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8 Fascinating Alternatives Beyond the Balmy Beaches of Goa

Article and photos by Lies Ouwerkerk
Senior Contributing Editor

Beaches are notoriously beautiful in Goa, India, but cultural travel is fascinating.
The balmy beaches are notoriously beautiful in Goa, but there is so much more to see when traveling around the small state in India.

Goa is a tiny state with a population of 1.4 million people, situated on the west coast of India, and widely known for its spectacular, palm-fringed sand beaches, and party scene. For many visitors, Goa is just that, the very definition of tropical tourism: lounging on the beach, partying at night, and perhaps some souvenir shopping at local markets. But for those who would like to delve a bit deeper into Goa’s nature, history, and culture, there are a wide range of alternatives to explore, from colonial history and architecture, Hindu temples, sleepy rural villages, and wildlife sanctuaries, to spice farms, Indo-Portuguese cuisine, and traditional Konkani folk music and theater (tiatr).  

1) Walk Along Portuguese-Style Heritage Houses

In the Fontainhas neighborhood of the state’s capital Panaji, formerly Panjim, the more than 450 years of Portuguese rule (1510–1961) live on in the elegant heritage homes that once belonged to Portuguese high-ranking administrators and merchants. Today the neighborhood is declared a UNESCO world heritage site and inhabited by Hindu, Christian, and Muslim descendants living harmoniously together. The red tile–roofed houses are made of limestone and eggshells, boldly painted in every possible shade (only churches could be all white), decorated with charming balconies, verandahs, carved doors and eaves boards, and mostly located in quiet lanes and hidden alleys.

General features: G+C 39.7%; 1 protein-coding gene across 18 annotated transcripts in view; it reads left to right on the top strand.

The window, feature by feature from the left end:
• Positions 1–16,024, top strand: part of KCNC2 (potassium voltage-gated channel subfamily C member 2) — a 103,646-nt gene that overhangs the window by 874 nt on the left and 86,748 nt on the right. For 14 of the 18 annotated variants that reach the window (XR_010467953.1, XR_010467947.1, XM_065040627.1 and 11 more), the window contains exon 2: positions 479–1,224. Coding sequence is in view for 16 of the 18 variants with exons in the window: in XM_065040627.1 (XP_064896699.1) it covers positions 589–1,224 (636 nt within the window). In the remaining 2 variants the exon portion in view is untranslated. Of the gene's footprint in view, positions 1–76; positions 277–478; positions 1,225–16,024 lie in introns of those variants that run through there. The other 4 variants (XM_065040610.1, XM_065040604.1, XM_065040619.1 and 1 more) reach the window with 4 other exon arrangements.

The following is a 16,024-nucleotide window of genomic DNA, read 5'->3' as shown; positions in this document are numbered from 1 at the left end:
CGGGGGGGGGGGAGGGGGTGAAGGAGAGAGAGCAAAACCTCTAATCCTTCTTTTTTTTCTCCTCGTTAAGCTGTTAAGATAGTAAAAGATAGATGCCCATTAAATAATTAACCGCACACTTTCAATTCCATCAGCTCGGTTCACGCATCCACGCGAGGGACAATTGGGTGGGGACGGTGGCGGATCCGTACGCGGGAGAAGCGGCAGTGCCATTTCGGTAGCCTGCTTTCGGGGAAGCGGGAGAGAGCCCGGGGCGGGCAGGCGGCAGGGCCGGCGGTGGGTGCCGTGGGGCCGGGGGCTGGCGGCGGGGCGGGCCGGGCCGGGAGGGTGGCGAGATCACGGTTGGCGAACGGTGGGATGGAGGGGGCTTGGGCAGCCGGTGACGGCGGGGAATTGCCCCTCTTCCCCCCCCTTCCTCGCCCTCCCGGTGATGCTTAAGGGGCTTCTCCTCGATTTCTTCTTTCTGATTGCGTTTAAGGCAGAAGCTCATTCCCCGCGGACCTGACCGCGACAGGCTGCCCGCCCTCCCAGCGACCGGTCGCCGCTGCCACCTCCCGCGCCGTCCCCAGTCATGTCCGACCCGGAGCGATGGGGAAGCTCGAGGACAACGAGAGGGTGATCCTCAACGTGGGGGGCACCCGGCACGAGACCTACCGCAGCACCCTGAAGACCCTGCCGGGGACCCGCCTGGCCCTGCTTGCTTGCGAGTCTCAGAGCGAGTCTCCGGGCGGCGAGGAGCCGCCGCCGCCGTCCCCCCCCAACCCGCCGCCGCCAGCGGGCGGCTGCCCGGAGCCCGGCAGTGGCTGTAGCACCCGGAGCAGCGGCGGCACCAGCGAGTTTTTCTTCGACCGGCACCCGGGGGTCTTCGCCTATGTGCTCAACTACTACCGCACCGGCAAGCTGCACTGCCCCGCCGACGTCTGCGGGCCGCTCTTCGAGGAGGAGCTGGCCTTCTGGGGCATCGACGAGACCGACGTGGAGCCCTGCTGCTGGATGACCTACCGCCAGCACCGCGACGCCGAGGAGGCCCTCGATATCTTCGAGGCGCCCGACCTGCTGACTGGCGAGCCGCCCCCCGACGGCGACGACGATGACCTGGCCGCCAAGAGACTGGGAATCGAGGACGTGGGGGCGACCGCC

Colonial-style houses in Panaji, Goa, India.
Colonial-style house in Panaji.

My stay at the heritage home Casa Nova greatly enhances my visit to this delightful part of town. The gorgeous Portuguese-style house, built in 1831, owned by the well-known Gomes Pereira lawyers’ family, and located in a street of the same name, offers both old-world charm and modern amenities, and is a lovely place to unwind after hours of wandering around. My host Antonio is a great conversationalist and a perfect referral source for reliable guide/drivers and places to discover myself on foot. The location is also an excellent base for trips into the countryside, both in North and South Goa.